- April 29, 2020
- Posted by: Plastic Injection Molding
- Category: plastic injection molding
A little late to add something about the difference between extrusion and injection molding, blow molding, but I want to add a practical insight into the market that includes the factors of how much the molds cost and how many items are desired.
Extrusion is a continuous process that is used to make sheets, tubes and profiles, films and coatings, wire, filament and fiber coatings, blow mold feeding and pellet mixing / manufacturing for other processes, including injection molding. Continuous extrusion dominates these markets: There are ways to extrude in a closed mold, perhaps useful for low volume applications.
Almost all injection molding actually does this too, using a screw to melt the material, and then as a piston to force the melt into the mold. However, these processes are always called “injection” and the use of the phrase “extrusion molding” is confusing without further explanation.
Basically, FILLS injection molds, blow molding (and sheet thermoforming) drag material to the mold surfaces. As a result, injection molds need to take much more pressure and are therefore much more expensive.
Injection blow molding is a process that has always existed for small containers, but has grown due to PET beverage containers; In this process, the preforms are injected, then reheated, stretched for added strength, and molded into molds. Most of these preforms are manufactured by straight injection molding in very large and very expensive multi-cavity molds, which become economical due to the huge volumes of these products on the market.
Preforms can also be made using a combination of partial injection and compression (first seen as Dynaplast Co-Blow in the 1978 K show), which allows for lower melting temperatures and corresponding benefits for PET food / beverage packaging. It can also allow for lower mold costs and thus be preferable in low volume applications that do not run 24/7 for weeks or months at a time with the same product.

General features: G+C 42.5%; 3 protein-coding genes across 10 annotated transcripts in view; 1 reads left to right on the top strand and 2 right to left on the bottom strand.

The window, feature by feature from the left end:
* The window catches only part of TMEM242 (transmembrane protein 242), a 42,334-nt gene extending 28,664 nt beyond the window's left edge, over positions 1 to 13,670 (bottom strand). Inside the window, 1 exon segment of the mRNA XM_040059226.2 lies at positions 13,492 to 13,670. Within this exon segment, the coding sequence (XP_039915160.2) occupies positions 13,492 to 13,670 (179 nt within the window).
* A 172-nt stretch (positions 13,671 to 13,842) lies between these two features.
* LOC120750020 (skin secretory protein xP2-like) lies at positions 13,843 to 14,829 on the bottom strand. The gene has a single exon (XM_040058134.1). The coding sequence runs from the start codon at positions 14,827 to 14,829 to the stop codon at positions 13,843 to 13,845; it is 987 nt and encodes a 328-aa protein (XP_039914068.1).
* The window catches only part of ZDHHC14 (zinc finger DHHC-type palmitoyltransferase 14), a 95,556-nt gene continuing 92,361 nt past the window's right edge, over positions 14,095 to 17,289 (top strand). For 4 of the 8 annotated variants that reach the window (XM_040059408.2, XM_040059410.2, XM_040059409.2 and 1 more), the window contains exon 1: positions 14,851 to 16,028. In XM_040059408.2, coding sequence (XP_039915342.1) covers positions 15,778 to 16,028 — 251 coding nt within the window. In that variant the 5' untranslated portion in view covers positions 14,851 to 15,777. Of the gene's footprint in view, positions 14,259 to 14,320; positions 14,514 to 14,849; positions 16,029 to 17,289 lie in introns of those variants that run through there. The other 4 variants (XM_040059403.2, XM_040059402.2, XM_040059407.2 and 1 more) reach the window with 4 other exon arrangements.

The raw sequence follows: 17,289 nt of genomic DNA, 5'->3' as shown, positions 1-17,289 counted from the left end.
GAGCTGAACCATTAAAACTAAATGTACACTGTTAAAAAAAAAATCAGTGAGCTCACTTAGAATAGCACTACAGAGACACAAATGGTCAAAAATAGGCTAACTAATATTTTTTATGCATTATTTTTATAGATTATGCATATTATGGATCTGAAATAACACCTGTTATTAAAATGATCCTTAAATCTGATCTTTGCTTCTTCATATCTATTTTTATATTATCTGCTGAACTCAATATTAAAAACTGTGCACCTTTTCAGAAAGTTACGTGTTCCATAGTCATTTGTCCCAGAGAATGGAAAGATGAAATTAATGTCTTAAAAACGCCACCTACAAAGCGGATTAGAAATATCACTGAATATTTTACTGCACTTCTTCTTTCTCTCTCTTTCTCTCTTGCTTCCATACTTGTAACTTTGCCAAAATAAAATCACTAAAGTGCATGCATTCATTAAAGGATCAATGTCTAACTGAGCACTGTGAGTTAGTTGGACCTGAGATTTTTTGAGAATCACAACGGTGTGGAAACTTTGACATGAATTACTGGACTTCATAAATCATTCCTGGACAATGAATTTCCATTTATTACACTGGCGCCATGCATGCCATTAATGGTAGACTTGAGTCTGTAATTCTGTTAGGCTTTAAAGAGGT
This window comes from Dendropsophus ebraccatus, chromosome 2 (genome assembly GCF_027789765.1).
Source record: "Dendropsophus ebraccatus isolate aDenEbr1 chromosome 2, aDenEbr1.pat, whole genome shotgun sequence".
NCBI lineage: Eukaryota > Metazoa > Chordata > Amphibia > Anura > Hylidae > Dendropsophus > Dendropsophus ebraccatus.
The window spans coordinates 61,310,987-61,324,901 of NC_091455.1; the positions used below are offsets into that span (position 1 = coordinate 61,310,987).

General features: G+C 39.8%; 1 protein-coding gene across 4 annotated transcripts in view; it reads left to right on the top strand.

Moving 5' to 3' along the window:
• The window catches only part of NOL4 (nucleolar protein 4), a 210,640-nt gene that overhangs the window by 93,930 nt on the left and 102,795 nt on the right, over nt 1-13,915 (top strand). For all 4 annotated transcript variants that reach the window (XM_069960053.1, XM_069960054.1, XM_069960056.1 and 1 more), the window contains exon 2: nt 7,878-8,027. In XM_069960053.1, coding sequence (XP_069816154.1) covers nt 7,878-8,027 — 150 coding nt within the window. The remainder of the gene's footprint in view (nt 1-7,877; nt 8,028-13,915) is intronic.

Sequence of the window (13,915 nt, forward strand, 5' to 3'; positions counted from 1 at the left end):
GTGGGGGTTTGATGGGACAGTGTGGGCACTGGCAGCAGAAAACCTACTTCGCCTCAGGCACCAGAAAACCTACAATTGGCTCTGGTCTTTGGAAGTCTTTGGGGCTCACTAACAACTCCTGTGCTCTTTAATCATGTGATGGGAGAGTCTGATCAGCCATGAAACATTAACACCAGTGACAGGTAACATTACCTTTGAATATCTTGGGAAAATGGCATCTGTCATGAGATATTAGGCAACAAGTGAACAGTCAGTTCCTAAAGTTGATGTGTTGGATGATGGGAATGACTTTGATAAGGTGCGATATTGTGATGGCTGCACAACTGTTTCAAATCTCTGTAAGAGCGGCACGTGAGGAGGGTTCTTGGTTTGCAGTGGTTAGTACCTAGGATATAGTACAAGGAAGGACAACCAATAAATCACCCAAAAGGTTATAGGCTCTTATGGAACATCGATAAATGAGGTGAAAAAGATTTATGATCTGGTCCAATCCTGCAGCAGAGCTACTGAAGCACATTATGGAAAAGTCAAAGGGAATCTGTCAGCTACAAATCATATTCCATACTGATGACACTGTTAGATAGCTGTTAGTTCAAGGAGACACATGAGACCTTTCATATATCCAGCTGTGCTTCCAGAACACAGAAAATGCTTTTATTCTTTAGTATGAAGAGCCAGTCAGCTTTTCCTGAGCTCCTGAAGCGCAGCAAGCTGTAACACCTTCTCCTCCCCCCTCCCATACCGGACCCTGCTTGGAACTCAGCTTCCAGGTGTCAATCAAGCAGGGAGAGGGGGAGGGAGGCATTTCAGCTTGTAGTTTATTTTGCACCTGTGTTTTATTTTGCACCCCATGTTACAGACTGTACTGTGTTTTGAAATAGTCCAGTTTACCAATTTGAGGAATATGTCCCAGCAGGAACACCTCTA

All of the above is related to thermoplastics. Thermosets (phenolics, epoxies, some urethanes, certain polyesters) are another world, they can be compression molded, transfer molded, injected, even continuously processed (pultrusion). They use different materials and generally serve different markets, they rarely compete with thermoplastics.
And which is better?
Well depending on what we are looking for. From a mass production point of view, plastic injection molding ends up being the best of both processes.
Injection molding of parts is a popular practice in the thermoplastic industry, and facilitates the manufacture of countless objects that we use in our daily lives.
From components of the cars we use every day, to many toys that children have fun with, this technique has proven to be very efficient and, in addition, has led to the replacement of plastics with other dangerous materials or that deteriorated much earlier, like wood, glass or some metals.
Massive chain production becomes much easier using plastic injection molding. The pieces will remain with the highest quality as long as the machine is properly adjusted, and also allows certain variants without having to make much effort.